The Lost City is a project Garcia has been developing for 16 years. It took him that long to secure the financing and shoot the story, described as that of a family with three brothers and a beautiful woman (naturally) whose lives are dramatically tied to a nation in the midst of revolutionary turmoil. Garcia plays Fico Fellove, the owner of a fictional Havana nightclub, El Tropico, who tries to hold together his family, his business, and the love of his life, played by stunning Spanish film star In?s Sastre. It is through Fico's eyes and ears that we see the family disintegrated, a culture vanish, and a people transformed. However, even as a way of life dies, the heartbeat of its music lives on in exile, where Fico finds solace in the one thing that never betrayed him - his music. All of which is to say that The Lost City gives all the appearance of being Garcia's past life fantasy. Fico seems to be a fictionalized version of what Garcia might have been if he hadn't been three years old when the movie actually takes place. Impressively, principal photography lasted for only 35 days - roughly a third to half of what most feature films require - simply unheard of for a period piece. While it has been shown on the film fest circuit, Garcia is hopeful the film, which as of yet has no set release date, will be in theaters in the summer of 2006.

Garcia and Arturo Sandoval performing at the grand opening celebration of the Fuente family's Casa Fuente lounge/store in Caesar's Palace in Las Vegas.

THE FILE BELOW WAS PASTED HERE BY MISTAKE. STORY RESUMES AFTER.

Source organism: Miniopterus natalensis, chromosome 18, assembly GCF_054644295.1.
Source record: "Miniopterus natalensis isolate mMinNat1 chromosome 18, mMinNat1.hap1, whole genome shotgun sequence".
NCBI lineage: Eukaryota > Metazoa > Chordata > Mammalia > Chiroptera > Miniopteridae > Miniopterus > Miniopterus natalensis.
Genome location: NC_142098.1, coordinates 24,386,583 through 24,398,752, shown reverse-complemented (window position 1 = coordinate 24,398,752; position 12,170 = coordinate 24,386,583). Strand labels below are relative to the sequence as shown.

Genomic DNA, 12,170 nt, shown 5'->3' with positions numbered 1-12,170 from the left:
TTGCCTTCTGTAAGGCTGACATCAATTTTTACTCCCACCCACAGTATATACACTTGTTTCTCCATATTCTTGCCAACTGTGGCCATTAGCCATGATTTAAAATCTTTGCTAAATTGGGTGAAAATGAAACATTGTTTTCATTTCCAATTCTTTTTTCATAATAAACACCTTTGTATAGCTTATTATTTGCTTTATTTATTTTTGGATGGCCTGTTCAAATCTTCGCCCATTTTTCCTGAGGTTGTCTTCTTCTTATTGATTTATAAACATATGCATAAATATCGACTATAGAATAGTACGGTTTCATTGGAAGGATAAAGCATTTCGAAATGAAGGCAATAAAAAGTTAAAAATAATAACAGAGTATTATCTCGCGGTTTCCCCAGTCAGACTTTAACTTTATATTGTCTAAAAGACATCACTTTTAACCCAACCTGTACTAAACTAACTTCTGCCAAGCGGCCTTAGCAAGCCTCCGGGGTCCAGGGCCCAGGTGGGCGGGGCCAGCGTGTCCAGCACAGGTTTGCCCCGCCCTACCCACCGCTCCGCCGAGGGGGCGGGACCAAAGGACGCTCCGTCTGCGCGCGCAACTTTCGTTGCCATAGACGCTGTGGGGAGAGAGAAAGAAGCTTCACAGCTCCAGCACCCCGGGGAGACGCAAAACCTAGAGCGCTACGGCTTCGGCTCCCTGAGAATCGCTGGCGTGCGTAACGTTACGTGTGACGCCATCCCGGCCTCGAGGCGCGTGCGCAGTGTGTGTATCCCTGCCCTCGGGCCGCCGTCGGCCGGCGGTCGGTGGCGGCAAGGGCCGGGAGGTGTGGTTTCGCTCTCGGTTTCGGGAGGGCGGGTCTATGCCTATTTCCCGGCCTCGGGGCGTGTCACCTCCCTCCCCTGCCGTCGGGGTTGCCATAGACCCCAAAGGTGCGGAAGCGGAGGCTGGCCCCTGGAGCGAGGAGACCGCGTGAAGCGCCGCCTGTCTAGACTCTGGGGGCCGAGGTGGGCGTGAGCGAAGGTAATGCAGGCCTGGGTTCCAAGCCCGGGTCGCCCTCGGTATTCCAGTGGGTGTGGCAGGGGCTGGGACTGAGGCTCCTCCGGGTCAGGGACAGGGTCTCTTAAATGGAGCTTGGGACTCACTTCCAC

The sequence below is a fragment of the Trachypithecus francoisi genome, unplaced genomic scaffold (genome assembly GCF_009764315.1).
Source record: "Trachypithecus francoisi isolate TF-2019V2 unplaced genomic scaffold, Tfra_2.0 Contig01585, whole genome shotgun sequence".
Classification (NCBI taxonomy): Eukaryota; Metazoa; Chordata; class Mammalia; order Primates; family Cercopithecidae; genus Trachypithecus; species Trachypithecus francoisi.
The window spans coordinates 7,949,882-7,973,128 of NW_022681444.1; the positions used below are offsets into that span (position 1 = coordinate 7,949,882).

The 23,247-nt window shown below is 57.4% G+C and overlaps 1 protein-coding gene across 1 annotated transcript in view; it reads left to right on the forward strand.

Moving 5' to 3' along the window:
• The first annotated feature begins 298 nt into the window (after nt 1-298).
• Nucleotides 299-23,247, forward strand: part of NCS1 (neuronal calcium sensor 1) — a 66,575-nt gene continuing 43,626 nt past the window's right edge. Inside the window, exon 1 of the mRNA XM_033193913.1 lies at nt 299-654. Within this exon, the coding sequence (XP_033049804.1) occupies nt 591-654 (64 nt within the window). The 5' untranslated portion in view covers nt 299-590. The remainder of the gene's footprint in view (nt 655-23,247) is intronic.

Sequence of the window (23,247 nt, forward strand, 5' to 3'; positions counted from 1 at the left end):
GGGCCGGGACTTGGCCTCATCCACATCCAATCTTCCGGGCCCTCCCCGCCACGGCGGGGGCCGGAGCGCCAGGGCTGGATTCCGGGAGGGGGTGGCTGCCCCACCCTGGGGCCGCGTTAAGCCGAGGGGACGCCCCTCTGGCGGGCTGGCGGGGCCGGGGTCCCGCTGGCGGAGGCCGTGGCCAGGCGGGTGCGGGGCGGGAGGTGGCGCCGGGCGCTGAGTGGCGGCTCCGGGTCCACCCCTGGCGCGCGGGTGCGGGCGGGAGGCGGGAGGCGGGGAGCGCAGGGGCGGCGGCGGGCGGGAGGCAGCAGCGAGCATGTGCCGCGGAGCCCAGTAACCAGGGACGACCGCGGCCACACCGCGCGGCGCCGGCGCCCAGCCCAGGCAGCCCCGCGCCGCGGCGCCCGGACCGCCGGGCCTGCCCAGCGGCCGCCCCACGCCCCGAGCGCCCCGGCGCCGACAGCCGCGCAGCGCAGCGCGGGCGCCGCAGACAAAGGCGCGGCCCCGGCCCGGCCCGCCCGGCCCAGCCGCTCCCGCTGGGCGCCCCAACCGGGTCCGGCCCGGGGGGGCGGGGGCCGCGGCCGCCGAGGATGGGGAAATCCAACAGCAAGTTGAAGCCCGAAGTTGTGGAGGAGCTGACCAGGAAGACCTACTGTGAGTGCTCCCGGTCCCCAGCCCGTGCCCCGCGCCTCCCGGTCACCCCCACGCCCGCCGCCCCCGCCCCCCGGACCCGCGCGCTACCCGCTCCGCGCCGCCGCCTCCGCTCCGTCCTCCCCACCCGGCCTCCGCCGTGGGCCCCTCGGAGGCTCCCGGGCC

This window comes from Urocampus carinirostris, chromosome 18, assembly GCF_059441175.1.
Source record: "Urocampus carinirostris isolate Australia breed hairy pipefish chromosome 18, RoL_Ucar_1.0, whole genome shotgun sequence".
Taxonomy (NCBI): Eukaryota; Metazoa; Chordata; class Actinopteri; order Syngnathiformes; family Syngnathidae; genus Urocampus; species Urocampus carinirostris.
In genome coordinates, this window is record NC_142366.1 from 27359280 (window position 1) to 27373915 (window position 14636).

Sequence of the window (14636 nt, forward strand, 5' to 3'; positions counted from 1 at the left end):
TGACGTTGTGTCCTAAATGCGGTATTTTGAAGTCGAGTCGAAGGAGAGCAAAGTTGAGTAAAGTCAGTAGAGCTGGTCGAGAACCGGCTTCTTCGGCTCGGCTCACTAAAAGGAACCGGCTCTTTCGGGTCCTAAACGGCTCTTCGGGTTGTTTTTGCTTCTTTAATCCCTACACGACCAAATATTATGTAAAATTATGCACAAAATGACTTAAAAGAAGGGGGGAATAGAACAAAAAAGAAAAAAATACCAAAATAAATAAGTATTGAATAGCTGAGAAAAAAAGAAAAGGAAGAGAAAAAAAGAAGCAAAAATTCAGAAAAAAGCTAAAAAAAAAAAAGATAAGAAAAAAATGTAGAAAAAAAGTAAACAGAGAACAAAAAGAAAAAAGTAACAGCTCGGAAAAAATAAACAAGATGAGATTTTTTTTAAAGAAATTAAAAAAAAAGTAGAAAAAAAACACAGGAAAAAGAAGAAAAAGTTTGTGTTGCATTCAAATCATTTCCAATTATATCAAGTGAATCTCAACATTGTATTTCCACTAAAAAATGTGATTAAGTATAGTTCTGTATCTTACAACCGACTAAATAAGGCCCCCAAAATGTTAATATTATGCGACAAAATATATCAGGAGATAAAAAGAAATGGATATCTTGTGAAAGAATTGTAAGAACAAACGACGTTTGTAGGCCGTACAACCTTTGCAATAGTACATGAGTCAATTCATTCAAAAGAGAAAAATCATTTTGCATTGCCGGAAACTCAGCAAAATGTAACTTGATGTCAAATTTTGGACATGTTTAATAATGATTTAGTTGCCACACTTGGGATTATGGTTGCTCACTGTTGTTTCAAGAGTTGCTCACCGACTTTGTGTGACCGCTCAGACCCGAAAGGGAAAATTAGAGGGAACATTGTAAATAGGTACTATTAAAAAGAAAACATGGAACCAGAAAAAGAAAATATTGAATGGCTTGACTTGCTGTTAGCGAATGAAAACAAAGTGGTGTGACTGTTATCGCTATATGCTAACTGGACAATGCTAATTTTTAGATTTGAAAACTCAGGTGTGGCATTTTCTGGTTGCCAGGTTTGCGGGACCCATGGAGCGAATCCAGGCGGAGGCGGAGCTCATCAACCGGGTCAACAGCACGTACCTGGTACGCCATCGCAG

Garcia has long been considered what people often dub a 'director's actor.' From the onset of his career he has had a string of remarkable collaborations with many of Hollywood's most celebrated directors. "When you play a protagonist, you wind up working with the director so closely that the relationship become intense - you are conspiring together." Yet, as with so many before him, what Garcia "really wanted to do was direct" something himself. Now, of course, with The Lost City, he has. In discussing his own directorial efforts, our conversation eventually arrived at the great auteurs that he has been fortunate to work with over the years. The almost unparalleled list includes Brian De Palma, Francis Ford Coppola, Sydney Lumet, Steven Soderbergh, Mike Figgis and Ridley Scott. "I learned from everybody. I enjoy watching people work. In a sense these projects were my film school. I love the process of making films and when I wasn't working [as an actor] I was there watching."

Garcia has often been quoted saying that he entered Godfather: Part III "as an actor and left as a filmmaker." Garcia clarifies, "I was always interested in the idea of making movies and not just acting in them. I always took advantage of these opportunities I was getting as an actor. Francis [Ford Coppola] is a very inspirational individual and in a way there is a very professorial quality about him, that he is not only directing but he is teaching as he goes along. He was very inspirational and I spent a great deal of time with him. I talked to him a lot about directing and his passion and his commitment and desire to make films were very infectious. Right after the Godfather III was when I started developing Lost City."

In addition to his love of music and film, Garcia seems to enjoy cigars and the culture that flourishes around them. A number of the scenes in Lost City were filmed at Chateau de la Fuente, the famous finca owned by Don Carlos Fuente and Carlos (Carlito) Fuente, Jr. In addition to filming on their tobacco farm Garcia also did the Spanish narration (Joe Mantegna provides the English voice-over) on the DVD documentary The Fuente Family: An American Dream.

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SMOKE - Winter, 2005/2006